Growing up as a white girl in rural Kansas, my knowledge of gangs was very limited. Yes, I’m part Italian, but it’s not like we’re born with a copy of “Mobbing 101.” Somewhere down the line, I probably have a distant relative that slung handguns or laundered cash, a respectable living in the eyes of the mob. But seeing as they don’t like talking about their highly illegal professions, I got all of my drug trafficking facts from the media; rap songs and Hollywood literally taught me everything I knew about gangs.
From the section of Goodfellas I didn’t sleep through, I learned three distinct features about mob members: they had nervous habits, no qualms about cheating on their wives, and they are super organized. Extensive measures were taken to ensure fluidity and well-executed plans. There were calling trees (this was before email) to keep everyone informed, code words for security, driving routes. And most everyone had a specific job, like it was a union. If these men had been looking for a business front to exploit, they would have been great professional organizers.
Gangs Update with the Times
But as the years passed and rotary dial phones were no longer the preferred way of communication, the gangs improved their contact methods. Email is now ready in virtually any place with an Internet connection, and social media can be accessed by anyone who has the ability to lie about their age – an act of fraud that I’m betting is no cause for concern within a mob.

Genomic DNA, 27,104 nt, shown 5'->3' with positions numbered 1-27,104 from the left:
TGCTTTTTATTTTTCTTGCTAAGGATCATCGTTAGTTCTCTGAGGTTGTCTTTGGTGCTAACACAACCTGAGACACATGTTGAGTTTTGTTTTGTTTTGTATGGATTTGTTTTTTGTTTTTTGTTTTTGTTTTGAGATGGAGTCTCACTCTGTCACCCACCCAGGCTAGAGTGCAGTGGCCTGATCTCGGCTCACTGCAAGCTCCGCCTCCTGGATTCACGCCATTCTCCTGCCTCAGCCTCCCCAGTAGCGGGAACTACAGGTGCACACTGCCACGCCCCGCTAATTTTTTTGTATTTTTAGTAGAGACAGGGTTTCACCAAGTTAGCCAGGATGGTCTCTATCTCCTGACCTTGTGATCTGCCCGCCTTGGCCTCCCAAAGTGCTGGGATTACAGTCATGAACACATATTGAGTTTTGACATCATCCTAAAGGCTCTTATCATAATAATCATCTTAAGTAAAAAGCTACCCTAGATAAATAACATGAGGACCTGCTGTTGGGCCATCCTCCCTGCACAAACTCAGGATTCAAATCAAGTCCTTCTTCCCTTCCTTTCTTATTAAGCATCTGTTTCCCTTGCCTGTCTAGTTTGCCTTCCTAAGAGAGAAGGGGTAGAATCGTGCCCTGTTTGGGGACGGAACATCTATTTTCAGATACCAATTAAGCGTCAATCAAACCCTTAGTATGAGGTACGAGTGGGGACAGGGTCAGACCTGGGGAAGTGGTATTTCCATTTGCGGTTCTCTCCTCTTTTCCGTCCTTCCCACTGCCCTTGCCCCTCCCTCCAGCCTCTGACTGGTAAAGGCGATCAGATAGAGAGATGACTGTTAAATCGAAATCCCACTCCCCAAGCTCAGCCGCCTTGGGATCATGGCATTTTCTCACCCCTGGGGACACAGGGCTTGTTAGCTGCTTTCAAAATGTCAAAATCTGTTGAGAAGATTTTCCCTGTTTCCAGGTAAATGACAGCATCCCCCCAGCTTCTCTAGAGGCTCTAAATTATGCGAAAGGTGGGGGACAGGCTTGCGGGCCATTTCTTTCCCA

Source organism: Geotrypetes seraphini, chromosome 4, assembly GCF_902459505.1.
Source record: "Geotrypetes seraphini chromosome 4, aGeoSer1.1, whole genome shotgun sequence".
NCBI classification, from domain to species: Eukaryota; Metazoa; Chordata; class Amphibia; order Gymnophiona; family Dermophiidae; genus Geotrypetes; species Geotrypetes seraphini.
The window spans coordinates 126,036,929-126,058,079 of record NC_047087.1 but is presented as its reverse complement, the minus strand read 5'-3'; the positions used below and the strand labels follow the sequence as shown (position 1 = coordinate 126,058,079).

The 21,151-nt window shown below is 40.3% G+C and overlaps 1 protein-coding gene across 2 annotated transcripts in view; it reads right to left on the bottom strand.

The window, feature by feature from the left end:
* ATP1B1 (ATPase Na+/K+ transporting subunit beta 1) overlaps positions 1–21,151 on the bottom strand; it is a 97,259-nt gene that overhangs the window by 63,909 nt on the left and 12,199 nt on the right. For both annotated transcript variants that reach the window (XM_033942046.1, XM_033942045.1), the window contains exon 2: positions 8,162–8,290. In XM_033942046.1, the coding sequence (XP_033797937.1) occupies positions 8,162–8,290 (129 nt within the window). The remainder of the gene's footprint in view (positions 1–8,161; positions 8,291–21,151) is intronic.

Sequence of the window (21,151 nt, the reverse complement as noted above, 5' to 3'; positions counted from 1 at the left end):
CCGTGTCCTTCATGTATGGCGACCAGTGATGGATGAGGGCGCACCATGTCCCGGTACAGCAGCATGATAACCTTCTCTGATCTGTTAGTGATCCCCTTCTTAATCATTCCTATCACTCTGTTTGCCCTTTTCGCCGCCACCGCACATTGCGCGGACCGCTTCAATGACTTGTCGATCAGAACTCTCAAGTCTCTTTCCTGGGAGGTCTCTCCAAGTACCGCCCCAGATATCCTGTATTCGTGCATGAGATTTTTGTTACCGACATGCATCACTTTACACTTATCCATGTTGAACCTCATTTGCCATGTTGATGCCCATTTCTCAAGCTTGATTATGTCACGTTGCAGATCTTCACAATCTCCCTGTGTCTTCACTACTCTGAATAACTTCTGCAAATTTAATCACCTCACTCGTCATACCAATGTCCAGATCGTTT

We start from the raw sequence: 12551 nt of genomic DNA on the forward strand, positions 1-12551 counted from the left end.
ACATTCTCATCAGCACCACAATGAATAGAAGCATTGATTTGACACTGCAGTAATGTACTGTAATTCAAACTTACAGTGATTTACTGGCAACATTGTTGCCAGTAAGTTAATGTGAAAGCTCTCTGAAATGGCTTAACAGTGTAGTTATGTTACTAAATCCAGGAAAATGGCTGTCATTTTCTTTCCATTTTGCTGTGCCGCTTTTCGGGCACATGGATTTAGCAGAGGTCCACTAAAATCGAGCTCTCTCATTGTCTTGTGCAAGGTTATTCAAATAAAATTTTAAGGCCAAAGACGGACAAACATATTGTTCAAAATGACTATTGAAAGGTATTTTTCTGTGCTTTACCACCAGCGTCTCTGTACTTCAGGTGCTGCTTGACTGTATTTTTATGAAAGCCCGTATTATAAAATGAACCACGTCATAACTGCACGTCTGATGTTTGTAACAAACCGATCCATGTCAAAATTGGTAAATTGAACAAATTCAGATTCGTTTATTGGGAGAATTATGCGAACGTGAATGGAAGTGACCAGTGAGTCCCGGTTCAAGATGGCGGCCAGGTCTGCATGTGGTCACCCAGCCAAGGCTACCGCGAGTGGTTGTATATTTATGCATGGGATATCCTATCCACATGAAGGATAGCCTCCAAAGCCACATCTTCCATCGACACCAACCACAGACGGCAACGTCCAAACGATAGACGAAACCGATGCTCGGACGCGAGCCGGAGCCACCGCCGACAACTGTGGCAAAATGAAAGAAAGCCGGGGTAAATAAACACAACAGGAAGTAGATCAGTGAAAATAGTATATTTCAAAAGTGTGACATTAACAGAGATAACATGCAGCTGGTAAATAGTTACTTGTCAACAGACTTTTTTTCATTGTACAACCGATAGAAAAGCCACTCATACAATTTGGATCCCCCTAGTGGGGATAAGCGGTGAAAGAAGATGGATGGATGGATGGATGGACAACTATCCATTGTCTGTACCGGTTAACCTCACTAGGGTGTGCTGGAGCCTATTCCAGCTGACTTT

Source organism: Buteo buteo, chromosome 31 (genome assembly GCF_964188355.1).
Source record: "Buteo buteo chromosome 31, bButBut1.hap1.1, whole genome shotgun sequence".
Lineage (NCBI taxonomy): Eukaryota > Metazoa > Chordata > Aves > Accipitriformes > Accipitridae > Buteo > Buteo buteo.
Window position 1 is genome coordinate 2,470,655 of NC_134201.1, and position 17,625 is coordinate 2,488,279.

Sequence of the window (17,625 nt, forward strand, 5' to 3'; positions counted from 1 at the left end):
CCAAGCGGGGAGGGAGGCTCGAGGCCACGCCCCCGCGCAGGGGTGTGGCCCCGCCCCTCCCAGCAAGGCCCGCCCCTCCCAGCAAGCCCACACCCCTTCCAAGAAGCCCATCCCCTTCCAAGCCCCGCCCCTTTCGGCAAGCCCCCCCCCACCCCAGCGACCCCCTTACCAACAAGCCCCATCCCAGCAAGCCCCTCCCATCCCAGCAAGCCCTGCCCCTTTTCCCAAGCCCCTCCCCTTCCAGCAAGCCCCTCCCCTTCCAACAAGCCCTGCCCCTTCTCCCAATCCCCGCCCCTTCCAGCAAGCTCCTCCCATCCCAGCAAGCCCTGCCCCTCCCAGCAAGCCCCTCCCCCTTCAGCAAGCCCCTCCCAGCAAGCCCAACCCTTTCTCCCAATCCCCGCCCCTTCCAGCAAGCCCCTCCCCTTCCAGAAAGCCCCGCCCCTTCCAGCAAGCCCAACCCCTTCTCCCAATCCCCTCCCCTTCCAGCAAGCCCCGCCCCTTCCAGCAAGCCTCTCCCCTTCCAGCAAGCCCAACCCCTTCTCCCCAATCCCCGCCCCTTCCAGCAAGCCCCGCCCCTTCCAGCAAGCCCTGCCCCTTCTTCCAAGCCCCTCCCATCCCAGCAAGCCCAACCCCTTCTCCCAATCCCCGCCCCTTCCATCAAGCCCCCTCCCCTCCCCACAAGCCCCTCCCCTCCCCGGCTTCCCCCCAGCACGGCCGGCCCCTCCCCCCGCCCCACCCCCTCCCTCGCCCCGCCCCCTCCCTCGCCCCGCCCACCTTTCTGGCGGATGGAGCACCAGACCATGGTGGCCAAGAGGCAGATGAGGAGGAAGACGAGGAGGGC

According to a book based on organized crime, gangs have been taking notice to all the available technology. Street gangs, especially in Chicago, use social media accounts to make plans, recruit new members, and bully others. The text, The Gang Book, by The Chicago Crime Commission – an organization dedicated to exposing preventing Chicago-area crimes – tells how elaborate and sophisticated the methods have become. (You didn’t think it’d be obvious, right? Like invites to an event labeled “Weekly Mob Mixer” or tweets saying “Meet me at the bank at 1 a.m. don’t forget your Glock, silencer, and ski mask.” Ok, good.)
Because law enforcement has a hard time keeping track of the constant updates to social media and electronic equipment, it’s relatively easy for gang members to communicate online. For example, users can have multiple profiles and aliases, making it virtually impossible to track whose linked to which accounts. Throw in a series of code words and plausible-sounding life facts, and police may never be the wiser to these fake profiles. Unfortunately, there’s not a section that deciphers law-abiding Facebook users from chin-deep mob bosses.
The Gang Book, according to the commission’s president, Jody Weis, was created to help prevent the spread of gangs and its crimes. Investigators can use the book as a reference point in investigations. While parents can use the book to teach their children about the dangers and warning signs of gang activity.
Screen shot taken 1-20-12.